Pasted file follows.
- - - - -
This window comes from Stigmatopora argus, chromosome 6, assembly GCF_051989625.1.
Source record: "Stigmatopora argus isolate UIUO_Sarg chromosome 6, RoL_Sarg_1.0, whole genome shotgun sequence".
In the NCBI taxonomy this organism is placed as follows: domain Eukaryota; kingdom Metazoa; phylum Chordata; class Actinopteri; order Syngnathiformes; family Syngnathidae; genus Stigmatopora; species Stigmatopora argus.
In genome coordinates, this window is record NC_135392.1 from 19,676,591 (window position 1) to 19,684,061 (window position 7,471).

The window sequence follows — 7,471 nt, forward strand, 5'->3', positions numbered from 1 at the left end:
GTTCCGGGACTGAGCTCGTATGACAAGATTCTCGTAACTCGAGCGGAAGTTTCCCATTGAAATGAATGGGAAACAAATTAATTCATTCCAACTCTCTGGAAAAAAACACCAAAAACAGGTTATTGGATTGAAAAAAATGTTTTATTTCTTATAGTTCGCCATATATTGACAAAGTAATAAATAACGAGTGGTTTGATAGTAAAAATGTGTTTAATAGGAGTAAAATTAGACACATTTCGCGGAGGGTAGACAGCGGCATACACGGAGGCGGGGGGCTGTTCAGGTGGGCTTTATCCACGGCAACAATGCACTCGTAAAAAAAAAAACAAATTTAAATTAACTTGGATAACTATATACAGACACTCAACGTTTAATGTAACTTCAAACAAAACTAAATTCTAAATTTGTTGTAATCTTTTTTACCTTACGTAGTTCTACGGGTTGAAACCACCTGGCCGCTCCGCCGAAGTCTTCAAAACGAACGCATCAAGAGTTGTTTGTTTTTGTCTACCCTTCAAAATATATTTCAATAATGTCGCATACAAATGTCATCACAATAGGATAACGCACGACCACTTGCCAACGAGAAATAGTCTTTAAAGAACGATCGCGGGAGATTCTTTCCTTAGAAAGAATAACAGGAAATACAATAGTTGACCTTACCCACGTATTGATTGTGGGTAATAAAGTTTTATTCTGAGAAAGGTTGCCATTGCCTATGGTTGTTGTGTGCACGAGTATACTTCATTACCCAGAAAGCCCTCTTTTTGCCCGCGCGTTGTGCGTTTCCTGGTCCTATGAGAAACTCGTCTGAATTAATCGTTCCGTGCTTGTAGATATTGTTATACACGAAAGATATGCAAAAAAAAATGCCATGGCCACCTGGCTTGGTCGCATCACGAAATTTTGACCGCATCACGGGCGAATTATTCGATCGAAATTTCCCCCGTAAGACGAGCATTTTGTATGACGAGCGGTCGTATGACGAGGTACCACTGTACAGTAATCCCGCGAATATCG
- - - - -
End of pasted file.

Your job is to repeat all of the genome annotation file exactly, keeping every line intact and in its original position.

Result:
This window comes from Stigmatopora argus, chromosome 6, assembly GCF_051989625.1.
Source record: "Stigmatopora argus isolate UIUO_Sarg chromosome 6, RoL_Sarg_1.0, whole genome shotgun sequence".
In the NCBI taxonomy this organism is placed as follows: domain Eukaryota; kingdom Metazoa; phylum Chordata; class Actinopteri; order Syngnathiformes; family Syngnathidae; genus Stigmatopora; species Stigmatopora argus.
In genome coordinates, this window is record NC_135392.1 from 19,676,591 (window position 1) to 19,684,061 (window position 7,471).

The window sequence follows — 7,471 nt, forward strand, 5'->3', positions numbered from 1 at the left end:
GTTCCGGGACTGAGCTCGTATGACAAGATTCTCGTAACTCGAGCGGAAGTTTCCCATTGAAATGAATGGGAAACAAATTAATTCATTCCAACTCTCTGGAAAAAAACACCAAAAACAGGTTATTGGATTGAAAAAAATGTTTTATTTCTTATAGTTCGCCATATATTGACAAAGTAATAAATAACGAGTGGTTTGATAGTAAAAATGTGTTTAATAGGAGTAAAATTAGACACATTTCGCGGAGGGTAGACAGCGGCATACACGGAGGCGGGGGGCTGTTCAGGTGGGCTTTATCCACGGCAACAATGCACTCGTAAAAAAAAAAACAAATTTAAATTAACTTGGATAACTATATACAGACACTCAACGTTTAATGTAACTTCAAACAAAACTAAATTCTAAATTTGTTGTAATCTTTTTTACCTTACGTAGTTCTACGGGTTGAAACCACCTGGCCGCTCCGCCGAAGTCTTCAAAACGAACGCATCAAGAGTTGTTTGTTTTTGTCTACCCTTCAAAATATATTTCAATAATGTCGCATACAAATGTCATCACAATAGGATAACGCACGACCACTTGCCAACGAGAAATAGTCTTTAAAGAACGATCGCGGGAGATTCTTTCCTTAGAAAGAATAACAGGAAATACAATAGTTGACCTTACCCACGTATTGATTGTGGGTAATAAAGTTTTATTCTGAGAAAGGTTGCCATTGCCTATGGTTGTTGTGTGCACGAGTATACTTCATTACCCAGAAAGCCCTCTTTTTGCCCGCGCGTTGTGCGTTTCCTGGTCCTATGAGAAACTCGTCTGAATTAATCGTTCCGTGCTTGTAGATATTGTTATACACGAAAGATATGCAAAAAAAAATGCCATGGCCACCTGGCTTGGTCGCATCACGAAATTTTGACCGCATCACGGGCGAATTATTCGATCGAAATTTCCCCCGTAAGACGAGCATTTTGTATGACGAGCGGTCGTATGACGAGGTACCACTGTACAGTAATCCCGCGAATATCG